Last night I went to Lev Grossman’s reading at the Boston Public Library. The author read from his new book, The Magicians, which is being described as “Harry Potter for adults”. Now, this isn’t to say that Harry Potter isn’t for adults; it would be more accurate to say that The Magicians is Harry Potter NOT for children. It does follow the trials of a group of students in magic school (Grossman says he came up with the idea before the Harry Potter books came out. Ouch.) but it also includes some more “adult” topics – sex, drinking, foul language – along with a moral ambiguity not really found in Harry Potter – good and evil are in shades of gray, here. The book really intrigued me, regardless of whether or not the magicians involved are dropping the F-bomb. (And I’m pretty sure that butterbeer is an alcoholic beverage, but I realize that’s not the point.)
The talk and the reading was really lovely. I bought a book and when getting it signed introduced myself as a young adult author, and I assured him that I got away with A LOT in my books. Like what? he asked. Oh, violence, sex – integral to the plots of the novels, in both cases. At least one swear (but spoken by the ghost of Anne Boleyn so it seems warranted – I imagined she would be really, really pissed off). Mind you, this probably won’t get me on any book club reading lists anytime soon, and there is still certainly a line that can’t be crossed – but part of the fun and challenge of writing young adult fiction is figuring out how to properly toe that line, so as to be not gratuitous in detail but to satisfy your readers.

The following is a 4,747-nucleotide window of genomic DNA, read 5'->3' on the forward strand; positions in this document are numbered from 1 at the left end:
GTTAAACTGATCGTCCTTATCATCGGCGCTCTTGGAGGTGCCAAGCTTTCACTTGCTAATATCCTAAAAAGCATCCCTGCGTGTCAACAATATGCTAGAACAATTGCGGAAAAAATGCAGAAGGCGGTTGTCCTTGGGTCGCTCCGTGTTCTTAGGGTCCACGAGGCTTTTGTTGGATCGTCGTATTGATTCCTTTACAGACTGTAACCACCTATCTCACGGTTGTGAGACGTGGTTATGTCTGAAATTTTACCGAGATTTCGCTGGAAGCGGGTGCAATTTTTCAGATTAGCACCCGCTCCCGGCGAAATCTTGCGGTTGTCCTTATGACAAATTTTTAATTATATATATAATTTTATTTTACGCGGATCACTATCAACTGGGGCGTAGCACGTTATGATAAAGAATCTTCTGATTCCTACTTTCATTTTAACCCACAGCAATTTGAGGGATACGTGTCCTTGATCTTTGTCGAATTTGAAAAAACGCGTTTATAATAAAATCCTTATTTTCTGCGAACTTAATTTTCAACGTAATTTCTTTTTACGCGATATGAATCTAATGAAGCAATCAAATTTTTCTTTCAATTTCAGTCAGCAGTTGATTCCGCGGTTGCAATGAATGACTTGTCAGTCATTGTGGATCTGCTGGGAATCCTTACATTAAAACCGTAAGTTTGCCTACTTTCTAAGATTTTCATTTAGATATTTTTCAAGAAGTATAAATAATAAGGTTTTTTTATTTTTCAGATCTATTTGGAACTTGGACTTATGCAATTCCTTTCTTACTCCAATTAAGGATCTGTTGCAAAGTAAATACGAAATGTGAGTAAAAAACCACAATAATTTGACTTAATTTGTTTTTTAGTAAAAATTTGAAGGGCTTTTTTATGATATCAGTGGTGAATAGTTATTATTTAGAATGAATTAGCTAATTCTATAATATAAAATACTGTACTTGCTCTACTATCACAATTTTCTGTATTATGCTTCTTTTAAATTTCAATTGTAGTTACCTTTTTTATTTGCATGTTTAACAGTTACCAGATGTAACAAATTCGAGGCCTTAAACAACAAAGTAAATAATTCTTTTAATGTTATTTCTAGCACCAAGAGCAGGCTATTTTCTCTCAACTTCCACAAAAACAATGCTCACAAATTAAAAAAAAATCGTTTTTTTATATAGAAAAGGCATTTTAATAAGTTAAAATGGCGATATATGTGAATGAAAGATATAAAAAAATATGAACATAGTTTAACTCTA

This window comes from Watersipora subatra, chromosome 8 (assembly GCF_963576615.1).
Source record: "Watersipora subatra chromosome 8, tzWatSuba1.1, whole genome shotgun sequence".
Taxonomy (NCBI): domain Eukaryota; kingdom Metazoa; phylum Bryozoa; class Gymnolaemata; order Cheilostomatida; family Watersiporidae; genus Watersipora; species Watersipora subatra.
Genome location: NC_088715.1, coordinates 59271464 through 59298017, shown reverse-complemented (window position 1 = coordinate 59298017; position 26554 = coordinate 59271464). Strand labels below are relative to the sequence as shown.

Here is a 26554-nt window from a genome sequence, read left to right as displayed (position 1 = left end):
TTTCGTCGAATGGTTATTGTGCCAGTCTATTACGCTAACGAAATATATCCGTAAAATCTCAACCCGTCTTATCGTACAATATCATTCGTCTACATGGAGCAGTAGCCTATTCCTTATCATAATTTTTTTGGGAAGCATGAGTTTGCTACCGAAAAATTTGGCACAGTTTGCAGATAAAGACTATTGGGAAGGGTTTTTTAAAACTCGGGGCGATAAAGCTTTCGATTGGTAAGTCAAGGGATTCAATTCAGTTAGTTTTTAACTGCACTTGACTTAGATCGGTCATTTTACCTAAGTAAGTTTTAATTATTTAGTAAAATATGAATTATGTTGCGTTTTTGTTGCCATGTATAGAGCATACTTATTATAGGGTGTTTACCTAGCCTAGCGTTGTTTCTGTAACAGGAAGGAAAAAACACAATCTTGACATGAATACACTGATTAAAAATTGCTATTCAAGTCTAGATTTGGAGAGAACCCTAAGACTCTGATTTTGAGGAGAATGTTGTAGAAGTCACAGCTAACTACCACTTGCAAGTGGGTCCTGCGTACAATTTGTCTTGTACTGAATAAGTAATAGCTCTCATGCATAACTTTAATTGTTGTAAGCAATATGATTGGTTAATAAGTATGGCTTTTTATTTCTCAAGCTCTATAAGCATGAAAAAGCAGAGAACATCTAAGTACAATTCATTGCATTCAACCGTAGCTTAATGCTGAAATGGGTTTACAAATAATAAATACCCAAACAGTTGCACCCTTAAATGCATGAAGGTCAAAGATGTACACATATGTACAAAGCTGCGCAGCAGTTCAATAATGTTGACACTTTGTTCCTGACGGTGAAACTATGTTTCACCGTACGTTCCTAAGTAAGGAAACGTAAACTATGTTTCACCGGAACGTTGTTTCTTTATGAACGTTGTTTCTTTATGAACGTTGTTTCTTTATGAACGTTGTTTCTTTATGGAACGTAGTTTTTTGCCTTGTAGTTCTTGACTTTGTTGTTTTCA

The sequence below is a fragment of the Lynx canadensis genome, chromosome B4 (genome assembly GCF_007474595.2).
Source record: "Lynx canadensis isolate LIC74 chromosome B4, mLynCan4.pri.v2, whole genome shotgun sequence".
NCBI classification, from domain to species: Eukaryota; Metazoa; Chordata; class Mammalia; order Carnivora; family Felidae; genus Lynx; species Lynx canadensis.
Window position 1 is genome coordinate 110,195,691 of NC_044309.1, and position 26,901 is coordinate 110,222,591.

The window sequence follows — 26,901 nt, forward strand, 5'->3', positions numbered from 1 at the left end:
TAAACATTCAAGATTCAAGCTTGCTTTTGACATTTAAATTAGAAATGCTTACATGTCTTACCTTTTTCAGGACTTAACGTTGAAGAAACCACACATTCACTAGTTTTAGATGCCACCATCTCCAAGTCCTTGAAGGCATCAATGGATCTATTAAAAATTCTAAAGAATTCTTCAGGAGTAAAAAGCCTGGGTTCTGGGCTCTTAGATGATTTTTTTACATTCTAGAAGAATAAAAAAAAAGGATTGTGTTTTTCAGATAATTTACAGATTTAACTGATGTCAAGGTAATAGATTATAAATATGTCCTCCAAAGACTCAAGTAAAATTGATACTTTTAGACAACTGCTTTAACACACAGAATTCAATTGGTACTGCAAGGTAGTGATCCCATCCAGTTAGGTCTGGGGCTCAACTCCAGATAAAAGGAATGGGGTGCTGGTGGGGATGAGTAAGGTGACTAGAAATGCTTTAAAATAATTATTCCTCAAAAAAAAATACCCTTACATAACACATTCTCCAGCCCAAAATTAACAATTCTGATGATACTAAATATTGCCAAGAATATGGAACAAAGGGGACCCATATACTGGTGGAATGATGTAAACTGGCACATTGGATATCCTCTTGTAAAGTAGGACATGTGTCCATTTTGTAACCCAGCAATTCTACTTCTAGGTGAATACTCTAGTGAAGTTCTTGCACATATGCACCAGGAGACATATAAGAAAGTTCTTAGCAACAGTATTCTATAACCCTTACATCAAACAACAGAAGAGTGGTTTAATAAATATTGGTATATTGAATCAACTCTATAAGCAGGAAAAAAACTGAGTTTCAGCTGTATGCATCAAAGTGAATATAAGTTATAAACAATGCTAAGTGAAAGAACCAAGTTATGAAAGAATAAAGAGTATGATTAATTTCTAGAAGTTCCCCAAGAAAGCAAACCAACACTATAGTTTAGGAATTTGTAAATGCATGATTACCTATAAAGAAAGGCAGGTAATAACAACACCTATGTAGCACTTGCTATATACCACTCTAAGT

Grossman is also a reviewer, and he reads so many newly released books that he said to really impress him the author needs to do something completely NEW and different with his subject matter, that it can’t sound too much like his previous book, or like it could be written by someone else. Interesting to ponder, yes? Is every story out there, already told, but it’s just a matter of how you tell it? Harry Potter wasn’t the first book about a boy going to wizard school (check out A Wizard of Earthsea by Ursula K. LeGuin) and clearly it’s not the last. But the point is to make something new of it, to give it your own unique voice. This is both daunting and comforting to me as an author: so many stories have already been told, but your voice can make it unique, can make it different from any any any other telling. You just have to push the story and the voice to some unique new terrain, hoping that your readers will follow.